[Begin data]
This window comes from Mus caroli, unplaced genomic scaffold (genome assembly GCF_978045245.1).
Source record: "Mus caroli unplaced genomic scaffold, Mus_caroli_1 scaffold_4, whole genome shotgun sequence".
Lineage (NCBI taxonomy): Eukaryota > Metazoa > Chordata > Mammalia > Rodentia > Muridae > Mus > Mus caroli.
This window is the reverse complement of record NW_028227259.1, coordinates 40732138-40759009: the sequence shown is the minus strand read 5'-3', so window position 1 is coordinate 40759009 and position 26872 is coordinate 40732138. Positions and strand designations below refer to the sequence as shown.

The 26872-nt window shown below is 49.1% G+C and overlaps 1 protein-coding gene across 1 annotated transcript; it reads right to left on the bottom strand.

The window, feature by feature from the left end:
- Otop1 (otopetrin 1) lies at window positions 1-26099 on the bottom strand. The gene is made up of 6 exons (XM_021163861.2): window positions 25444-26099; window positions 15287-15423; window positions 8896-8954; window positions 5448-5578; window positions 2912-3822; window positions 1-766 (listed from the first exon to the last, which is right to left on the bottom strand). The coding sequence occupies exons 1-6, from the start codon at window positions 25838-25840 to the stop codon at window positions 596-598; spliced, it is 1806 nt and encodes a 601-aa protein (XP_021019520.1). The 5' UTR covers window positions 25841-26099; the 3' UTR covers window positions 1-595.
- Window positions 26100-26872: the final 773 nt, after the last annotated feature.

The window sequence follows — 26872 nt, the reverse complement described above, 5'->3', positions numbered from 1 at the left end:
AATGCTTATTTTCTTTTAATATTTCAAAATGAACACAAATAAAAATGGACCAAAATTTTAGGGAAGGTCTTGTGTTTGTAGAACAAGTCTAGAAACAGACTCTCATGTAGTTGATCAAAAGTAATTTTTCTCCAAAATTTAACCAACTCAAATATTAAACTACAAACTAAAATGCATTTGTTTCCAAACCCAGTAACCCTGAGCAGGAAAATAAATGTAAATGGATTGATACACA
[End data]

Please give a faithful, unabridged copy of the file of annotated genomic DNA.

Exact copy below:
This window comes from Mus caroli, unplaced genomic scaffold (genome assembly GCF_978045245.1).
Source record: "Mus caroli unplaced genomic scaffold, Mus_caroli_1 scaffold_4, whole genome shotgun sequence".
Lineage (NCBI taxonomy): Eukaryota > Metazoa > Chordata > Mammalia > Rodentia > Muridae > Mus > Mus caroli.
This window is the reverse complement of record NW_028227259.1, coordinates 40732138-40759009: the sequence shown is the minus strand read 5'-3', so window position 1 is coordinate 40759009 and position 26872 is coordinate 40732138. Positions and strand designations below refer to the sequence as shown.

The 26872-nt window shown below is 49.1% G+C and overlaps 1 protein-coding gene across 1 annotated transcript; it reads right to left on the bottom strand.

The window, feature by feature from the left end:
- Otop1 (otopetrin 1) lies at window positions 1-26099 on the bottom strand. The gene is made up of 6 exons (XM_021163861.2): window positions 25444-26099; window positions 15287-15423; window positions 8896-8954; window positions 5448-5578; window positions 2912-3822; window positions 1-766 (listed from the first exon to the last, which is right to left on the bottom strand). The coding sequence occupies exons 1-6, from the start codon at window positions 25838-25840 to the stop codon at window positions 596-598; spliced, it is 1806 nt and encodes a 601-aa protein (XP_021019520.1). The 5' UTR covers window positions 25841-26099; the 3' UTR covers window positions 1-595.
- Window positions 26100-26872: the final 773 nt, after the last annotated feature.

The window sequence follows — 26872 nt, the reverse complement described above, 5'->3', positions numbered from 1 at the left end:
AATGCTTATTTTCTTTTAATATTTCAAAATGAACACAAATAAAAATGGACCAAAATTTTAGGGAAGGTCTTGTGTTTGTAGAACAAGTCTAGAAACAGACTCTCATGTAGTTGATCAAAAGTAATTTTTCTCCAAAATTTAACCAACTCAAATATTAAACTACAAACTAAAATGCATTTGTTTCCAAACCCAGTAACCCTGAGCAGGAAAATAAATGTAAATGGATTGATACACA